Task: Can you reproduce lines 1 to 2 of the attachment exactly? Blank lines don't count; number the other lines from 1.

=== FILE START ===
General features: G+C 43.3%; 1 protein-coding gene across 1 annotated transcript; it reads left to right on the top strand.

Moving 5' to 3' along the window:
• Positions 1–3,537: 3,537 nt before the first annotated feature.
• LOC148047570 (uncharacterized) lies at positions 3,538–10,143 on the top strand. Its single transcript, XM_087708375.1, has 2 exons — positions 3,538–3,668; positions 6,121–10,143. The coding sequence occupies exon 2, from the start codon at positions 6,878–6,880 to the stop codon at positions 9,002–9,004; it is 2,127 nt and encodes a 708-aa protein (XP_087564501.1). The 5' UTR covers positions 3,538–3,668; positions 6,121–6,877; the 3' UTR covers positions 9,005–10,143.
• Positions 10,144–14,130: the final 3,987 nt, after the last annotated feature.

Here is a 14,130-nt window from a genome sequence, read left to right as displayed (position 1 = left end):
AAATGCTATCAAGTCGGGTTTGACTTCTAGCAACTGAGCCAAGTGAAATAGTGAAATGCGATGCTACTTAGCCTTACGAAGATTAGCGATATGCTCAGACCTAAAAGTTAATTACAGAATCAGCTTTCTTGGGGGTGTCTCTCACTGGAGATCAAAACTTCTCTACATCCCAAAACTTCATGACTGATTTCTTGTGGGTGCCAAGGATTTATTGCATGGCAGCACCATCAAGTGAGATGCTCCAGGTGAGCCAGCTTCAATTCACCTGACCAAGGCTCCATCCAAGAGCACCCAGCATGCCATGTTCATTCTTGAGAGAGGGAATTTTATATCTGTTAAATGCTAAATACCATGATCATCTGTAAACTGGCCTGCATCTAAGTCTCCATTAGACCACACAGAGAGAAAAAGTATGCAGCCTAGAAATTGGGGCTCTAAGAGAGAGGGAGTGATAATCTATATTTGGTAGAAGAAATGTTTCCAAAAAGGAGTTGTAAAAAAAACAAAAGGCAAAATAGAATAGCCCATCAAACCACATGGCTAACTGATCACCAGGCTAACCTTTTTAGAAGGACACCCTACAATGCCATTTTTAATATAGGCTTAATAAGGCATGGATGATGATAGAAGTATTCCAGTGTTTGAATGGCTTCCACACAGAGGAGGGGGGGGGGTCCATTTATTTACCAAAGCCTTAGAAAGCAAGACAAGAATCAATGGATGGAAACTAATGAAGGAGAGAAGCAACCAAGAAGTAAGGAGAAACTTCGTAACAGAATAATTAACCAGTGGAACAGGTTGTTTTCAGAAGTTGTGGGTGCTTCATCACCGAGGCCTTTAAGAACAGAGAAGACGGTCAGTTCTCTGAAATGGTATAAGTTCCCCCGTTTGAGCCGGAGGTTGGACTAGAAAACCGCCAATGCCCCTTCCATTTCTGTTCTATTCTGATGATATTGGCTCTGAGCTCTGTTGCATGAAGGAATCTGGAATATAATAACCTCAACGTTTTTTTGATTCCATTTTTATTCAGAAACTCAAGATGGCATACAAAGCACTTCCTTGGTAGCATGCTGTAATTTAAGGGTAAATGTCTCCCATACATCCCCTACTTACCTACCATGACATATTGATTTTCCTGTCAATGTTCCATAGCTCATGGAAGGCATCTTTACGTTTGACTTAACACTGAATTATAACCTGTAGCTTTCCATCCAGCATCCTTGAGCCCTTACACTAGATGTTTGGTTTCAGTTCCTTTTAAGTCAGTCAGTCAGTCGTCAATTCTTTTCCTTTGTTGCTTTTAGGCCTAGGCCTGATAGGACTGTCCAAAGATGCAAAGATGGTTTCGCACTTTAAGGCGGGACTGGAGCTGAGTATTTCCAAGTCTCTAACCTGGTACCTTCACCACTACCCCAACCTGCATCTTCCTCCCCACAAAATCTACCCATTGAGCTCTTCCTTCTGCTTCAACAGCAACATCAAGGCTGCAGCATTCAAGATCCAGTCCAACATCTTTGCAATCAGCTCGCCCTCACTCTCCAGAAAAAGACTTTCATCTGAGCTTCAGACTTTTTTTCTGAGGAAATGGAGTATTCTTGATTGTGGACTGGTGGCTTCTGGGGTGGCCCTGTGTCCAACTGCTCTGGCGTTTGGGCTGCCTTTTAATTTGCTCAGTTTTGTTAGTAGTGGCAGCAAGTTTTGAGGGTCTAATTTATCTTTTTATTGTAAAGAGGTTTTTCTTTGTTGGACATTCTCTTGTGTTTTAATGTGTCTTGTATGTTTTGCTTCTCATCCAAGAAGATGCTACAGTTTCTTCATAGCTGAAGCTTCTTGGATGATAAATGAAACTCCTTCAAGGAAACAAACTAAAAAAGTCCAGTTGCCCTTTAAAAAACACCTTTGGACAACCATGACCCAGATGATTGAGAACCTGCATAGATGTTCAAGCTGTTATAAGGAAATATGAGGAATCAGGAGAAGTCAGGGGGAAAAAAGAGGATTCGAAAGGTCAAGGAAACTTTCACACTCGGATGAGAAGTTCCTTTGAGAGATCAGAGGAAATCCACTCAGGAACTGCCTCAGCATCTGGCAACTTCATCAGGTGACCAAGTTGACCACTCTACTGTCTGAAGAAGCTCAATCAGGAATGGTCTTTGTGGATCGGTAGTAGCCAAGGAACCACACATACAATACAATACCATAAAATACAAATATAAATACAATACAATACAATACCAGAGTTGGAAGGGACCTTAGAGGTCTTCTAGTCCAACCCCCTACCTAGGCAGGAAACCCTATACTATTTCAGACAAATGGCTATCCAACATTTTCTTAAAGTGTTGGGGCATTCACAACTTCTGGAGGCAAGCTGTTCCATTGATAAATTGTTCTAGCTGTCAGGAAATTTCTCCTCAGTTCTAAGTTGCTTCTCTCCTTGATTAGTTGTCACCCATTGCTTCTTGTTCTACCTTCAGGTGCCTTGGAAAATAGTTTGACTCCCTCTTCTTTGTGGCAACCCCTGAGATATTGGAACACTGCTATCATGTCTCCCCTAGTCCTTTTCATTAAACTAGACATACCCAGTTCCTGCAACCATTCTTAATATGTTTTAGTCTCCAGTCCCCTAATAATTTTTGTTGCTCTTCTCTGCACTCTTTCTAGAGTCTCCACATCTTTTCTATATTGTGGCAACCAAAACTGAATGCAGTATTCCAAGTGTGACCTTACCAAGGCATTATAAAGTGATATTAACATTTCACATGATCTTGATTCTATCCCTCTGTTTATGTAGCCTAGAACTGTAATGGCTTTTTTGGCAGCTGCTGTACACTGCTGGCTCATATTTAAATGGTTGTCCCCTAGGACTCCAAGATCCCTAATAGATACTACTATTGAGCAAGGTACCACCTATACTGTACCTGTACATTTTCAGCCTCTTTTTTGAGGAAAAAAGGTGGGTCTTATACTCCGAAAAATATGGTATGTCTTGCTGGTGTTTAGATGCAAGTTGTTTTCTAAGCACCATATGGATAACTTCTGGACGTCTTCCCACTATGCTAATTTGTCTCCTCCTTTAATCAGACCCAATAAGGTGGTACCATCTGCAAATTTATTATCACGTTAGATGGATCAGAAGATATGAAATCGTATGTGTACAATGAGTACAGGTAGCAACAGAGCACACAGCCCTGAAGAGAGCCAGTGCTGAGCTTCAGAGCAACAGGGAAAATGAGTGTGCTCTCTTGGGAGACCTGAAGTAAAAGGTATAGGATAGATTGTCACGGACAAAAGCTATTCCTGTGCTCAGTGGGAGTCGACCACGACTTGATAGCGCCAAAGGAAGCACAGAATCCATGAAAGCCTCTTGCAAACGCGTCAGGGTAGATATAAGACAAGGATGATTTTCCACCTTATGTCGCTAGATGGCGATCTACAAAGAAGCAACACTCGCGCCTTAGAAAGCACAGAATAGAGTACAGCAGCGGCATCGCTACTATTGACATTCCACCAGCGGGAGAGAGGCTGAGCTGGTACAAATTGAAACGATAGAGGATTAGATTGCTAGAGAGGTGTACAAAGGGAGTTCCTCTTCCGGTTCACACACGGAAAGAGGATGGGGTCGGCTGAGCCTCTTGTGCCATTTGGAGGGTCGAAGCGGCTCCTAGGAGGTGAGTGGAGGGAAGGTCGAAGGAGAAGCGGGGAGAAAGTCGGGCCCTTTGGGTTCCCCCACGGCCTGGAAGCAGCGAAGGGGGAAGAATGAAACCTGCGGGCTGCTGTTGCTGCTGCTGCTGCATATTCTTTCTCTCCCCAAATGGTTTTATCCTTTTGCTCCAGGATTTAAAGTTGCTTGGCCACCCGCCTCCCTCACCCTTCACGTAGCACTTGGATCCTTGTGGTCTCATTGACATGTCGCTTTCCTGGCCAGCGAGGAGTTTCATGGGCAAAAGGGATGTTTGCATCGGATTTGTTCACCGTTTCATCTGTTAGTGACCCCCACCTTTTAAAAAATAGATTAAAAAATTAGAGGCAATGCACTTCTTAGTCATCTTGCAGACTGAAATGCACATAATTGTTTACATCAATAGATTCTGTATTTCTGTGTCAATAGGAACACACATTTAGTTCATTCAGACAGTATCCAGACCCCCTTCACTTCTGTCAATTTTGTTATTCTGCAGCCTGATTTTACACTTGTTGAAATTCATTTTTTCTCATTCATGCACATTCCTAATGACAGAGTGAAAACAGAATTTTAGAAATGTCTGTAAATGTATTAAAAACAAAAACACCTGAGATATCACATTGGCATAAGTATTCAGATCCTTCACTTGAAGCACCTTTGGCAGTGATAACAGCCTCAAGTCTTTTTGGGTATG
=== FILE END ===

General features: G+C 43.3%; 1 protein-coding gene across 1 annotated transcript; it reads left to right on the top strand.

Moving 5' to 3' along the window: